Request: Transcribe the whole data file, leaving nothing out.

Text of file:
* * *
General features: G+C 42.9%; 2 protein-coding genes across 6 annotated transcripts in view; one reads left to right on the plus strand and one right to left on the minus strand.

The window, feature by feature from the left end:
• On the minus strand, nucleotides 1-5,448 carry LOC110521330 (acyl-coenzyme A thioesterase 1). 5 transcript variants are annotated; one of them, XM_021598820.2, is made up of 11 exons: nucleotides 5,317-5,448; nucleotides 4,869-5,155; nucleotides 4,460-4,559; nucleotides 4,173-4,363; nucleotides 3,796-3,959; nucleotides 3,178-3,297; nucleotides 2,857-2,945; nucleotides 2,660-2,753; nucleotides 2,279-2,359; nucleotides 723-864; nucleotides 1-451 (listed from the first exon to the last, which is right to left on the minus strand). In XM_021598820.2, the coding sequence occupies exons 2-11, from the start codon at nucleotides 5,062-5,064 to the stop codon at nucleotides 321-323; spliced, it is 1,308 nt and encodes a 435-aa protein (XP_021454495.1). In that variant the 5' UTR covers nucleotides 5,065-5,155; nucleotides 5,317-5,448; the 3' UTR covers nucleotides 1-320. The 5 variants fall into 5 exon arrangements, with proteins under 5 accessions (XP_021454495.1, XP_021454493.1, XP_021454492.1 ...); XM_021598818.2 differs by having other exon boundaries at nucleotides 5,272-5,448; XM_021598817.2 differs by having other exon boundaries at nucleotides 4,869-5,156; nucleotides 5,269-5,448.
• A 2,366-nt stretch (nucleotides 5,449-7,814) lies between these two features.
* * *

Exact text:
General features: G+C 42.9%; 2 protein-coding genes across 6 annotated transcripts in view; one reads left to right on the plus strand and one right to left on the minus strand.

The window, feature by feature from the left end:
• On the minus strand, nucleotides 1-5,448 carry LOC110521330 (acyl-coenzyme A thioesterase 1). 5 transcript variants are annotated; one of them, XM_021598820.2, is made up of 11 exons: nucleotides 5,317-5,448; nucleotides 4,869-5,155; nucleotides 4,460-4,559; nucleotides 4,173-4,363; nucleotides 3,796-3,959; nucleotides 3,178-3,297; nucleotides 2,857-2,945; nucleotides 2,660-2,753; nucleotides 2,279-2,359; nucleotides 723-864; nucleotides 1-451 (listed from the first exon to the last, which is right to left on the minus strand). In XM_021598820.2, the coding sequence occupies exons 2-11, from the start codon at nucleotides 5,062-5,064 to the stop codon at nucleotides 321-323; spliced, it is 1,308 nt and encodes a 435-aa protein (XP_021454495.1). In that variant the 5' UTR covers nucleotides 5,065-5,155; nucleotides 5,317-5,448; the 3' UTR covers nucleotides 1-320. The 5 variants fall into 5 exon arrangements, with proteins under 5 accessions (XP_021454495.1, XP_021454493.1, XP_021454492.1 ...); XM_021598818.2 differs by having other exon boundaries at nucleotides 5,272-5,448; XM_021598817.2 differs by having other exon boundaries at nucleotides 4,869-5,156; nucleotides 5,269-5,448.
• A 2,366-nt stretch (nucleotides 5,449-7,814) lies between these two features.